Dowland’s songes have a certaine delicious melancholie aire, and they can be sunge in a melancholie waye, and to wonderful effect, but to my ear they worke even better when the voice is brighte and cheeringe. The contraste between the luxurious sorrowe of the sentiments and the beautiful, sunny claritie of the voice heightens the artistic effect. On these groundes, this recital by Grace Davidson is splendide. She is a British singere who has sunge for yeares with ace British choirs: the Tallis Scholares, Tenebrae, and The Sixteene, and she is blessed with a voice that is pure and cleare, like freshe water, or a strucke bell (but not at alle like a strucke bell in freshe water). This recital puts me in minde of that marvellous disc Emma Kirkby made yeares ago of the same songes, and that is highe praise indeed. I cannot recall when laste I enjoyed a collection of Dowland’s songes as muche as I have enjoyed this one, and I hope she makes a recordinge of the other bookes too.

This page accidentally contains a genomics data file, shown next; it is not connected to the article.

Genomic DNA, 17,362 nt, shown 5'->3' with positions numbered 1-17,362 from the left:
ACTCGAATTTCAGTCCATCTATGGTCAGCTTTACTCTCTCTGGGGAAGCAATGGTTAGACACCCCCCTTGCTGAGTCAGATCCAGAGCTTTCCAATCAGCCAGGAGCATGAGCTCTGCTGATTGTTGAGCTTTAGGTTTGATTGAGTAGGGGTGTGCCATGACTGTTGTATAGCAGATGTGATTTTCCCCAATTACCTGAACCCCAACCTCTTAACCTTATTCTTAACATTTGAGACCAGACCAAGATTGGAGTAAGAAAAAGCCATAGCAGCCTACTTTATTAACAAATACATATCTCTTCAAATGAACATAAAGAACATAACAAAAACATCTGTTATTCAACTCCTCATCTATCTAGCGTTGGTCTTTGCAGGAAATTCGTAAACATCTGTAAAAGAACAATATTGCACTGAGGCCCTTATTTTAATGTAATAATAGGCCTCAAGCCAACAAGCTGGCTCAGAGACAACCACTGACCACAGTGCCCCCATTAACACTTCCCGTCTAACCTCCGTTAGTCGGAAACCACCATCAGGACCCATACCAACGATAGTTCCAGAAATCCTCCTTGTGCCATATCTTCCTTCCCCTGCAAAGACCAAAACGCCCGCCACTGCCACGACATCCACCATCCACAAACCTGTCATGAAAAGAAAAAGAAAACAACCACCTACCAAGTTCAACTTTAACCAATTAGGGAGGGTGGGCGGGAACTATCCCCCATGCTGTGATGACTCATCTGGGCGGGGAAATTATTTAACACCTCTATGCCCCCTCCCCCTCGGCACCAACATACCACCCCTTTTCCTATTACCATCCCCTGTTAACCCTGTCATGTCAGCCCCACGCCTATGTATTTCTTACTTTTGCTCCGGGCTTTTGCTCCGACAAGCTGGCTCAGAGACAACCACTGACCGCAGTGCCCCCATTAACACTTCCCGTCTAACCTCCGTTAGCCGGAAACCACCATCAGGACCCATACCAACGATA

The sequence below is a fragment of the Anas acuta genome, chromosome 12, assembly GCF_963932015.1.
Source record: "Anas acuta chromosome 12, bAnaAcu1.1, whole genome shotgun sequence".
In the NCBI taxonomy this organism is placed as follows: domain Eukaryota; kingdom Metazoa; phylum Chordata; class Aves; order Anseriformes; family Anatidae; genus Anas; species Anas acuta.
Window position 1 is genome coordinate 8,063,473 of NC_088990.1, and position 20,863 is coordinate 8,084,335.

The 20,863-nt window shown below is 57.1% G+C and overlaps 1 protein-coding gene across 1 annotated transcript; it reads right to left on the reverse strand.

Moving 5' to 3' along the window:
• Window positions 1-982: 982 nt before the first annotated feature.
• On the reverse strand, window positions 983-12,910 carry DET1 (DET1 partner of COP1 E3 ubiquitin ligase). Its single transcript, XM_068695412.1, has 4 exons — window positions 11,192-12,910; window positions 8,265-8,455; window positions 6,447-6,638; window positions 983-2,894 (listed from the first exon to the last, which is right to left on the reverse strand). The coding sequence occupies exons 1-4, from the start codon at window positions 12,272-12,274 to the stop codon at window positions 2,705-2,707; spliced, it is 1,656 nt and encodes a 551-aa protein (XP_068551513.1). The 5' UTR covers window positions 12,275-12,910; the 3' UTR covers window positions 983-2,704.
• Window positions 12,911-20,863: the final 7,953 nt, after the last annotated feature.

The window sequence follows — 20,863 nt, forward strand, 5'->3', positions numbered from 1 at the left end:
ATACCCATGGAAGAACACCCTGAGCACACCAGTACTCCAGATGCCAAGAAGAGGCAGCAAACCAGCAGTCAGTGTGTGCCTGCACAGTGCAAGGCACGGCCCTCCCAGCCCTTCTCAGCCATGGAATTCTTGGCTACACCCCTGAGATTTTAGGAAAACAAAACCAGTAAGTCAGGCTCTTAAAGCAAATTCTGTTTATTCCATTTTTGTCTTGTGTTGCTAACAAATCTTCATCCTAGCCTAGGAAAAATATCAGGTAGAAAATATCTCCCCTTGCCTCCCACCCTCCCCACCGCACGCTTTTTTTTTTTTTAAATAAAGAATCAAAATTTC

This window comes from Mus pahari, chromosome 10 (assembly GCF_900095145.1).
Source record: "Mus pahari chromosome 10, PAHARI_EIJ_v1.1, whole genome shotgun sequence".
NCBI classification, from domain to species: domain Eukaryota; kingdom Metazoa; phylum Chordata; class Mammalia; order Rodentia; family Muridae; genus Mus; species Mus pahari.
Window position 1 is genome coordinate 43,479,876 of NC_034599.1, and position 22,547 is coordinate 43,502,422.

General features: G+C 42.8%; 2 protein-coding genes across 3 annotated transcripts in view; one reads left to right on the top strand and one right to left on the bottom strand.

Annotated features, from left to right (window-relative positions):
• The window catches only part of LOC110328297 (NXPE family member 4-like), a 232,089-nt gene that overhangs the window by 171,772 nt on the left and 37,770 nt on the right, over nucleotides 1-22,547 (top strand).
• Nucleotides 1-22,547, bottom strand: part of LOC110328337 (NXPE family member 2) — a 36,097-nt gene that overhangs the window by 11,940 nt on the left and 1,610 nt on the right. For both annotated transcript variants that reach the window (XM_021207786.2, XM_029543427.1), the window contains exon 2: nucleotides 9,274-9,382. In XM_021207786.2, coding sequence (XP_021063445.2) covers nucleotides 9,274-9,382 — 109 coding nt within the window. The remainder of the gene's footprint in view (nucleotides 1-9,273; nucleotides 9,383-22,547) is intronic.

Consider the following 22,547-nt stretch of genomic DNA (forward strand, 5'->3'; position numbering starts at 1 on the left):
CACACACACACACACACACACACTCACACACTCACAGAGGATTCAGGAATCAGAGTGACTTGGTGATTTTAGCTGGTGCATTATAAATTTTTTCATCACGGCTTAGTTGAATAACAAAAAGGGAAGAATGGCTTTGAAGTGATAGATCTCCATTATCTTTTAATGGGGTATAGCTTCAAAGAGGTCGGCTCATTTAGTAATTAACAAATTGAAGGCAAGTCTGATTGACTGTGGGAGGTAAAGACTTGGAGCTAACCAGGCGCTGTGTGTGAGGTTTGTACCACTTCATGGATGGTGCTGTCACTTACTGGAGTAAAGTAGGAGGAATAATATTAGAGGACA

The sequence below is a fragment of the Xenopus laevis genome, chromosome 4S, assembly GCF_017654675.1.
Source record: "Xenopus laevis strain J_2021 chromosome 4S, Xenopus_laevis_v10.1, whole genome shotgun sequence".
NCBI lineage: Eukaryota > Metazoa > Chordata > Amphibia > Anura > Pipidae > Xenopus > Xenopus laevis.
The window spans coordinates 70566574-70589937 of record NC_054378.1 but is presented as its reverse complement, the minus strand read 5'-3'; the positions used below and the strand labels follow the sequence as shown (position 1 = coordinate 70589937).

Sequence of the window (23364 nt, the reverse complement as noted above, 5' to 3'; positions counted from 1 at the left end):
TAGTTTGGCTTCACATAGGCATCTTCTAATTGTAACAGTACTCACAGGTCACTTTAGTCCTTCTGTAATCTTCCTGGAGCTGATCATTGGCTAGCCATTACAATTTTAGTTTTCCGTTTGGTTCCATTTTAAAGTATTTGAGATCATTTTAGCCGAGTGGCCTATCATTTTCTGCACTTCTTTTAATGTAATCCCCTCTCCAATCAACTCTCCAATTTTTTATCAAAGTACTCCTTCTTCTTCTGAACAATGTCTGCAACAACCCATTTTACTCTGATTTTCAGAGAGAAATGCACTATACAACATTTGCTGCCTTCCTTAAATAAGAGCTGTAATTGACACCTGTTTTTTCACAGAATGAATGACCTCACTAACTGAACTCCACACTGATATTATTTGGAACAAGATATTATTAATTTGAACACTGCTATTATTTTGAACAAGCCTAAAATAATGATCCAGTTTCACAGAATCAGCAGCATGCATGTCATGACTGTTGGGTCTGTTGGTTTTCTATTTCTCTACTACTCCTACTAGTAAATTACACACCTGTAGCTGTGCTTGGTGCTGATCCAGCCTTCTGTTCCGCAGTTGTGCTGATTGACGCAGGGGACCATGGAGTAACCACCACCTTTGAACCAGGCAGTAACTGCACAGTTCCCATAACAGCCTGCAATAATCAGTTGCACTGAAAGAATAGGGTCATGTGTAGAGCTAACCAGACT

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Cardoso: Requiem
Cupertinos, Luis Toscano
(Hyperion, 2018)

Manuel Cardoso, who lived from 1566-1650, is one of a relatively small stable of Portuguese composers whose work has caught the ear of the wider music-loving world. His music turns up here and there, and I have a few discs in my collection devoted to him, but none of them makes a more convincing case than this one from Cupertinos, a young Portuguese choir who have taken the polyphony of their native land as their specialty. The centrepiece of the programme is Cardoso’s Requiem, which, though perhaps not in the very top tier of settings of the funeral Mass (an exalted realm inhabited by Faure, Mozart, Ockeghem, and Gregory), is nonetheless very beautiful, and is here given a lush, poised treatment. We also get to hear a Magnificat and a variety of shorter motets. Even more attractive than the repertoire, fine as it is, is the quality of the singing and the sound, which together vault this recording into a distinguished class. Cupertinos is a small (10 voices) choir and they sing with breathtaking clarity and transparency; you can hear everything, top to bottom. This disc won Gramophone’s “Early Music” award this year, and quite justly. I look forward to hearing more from this choir.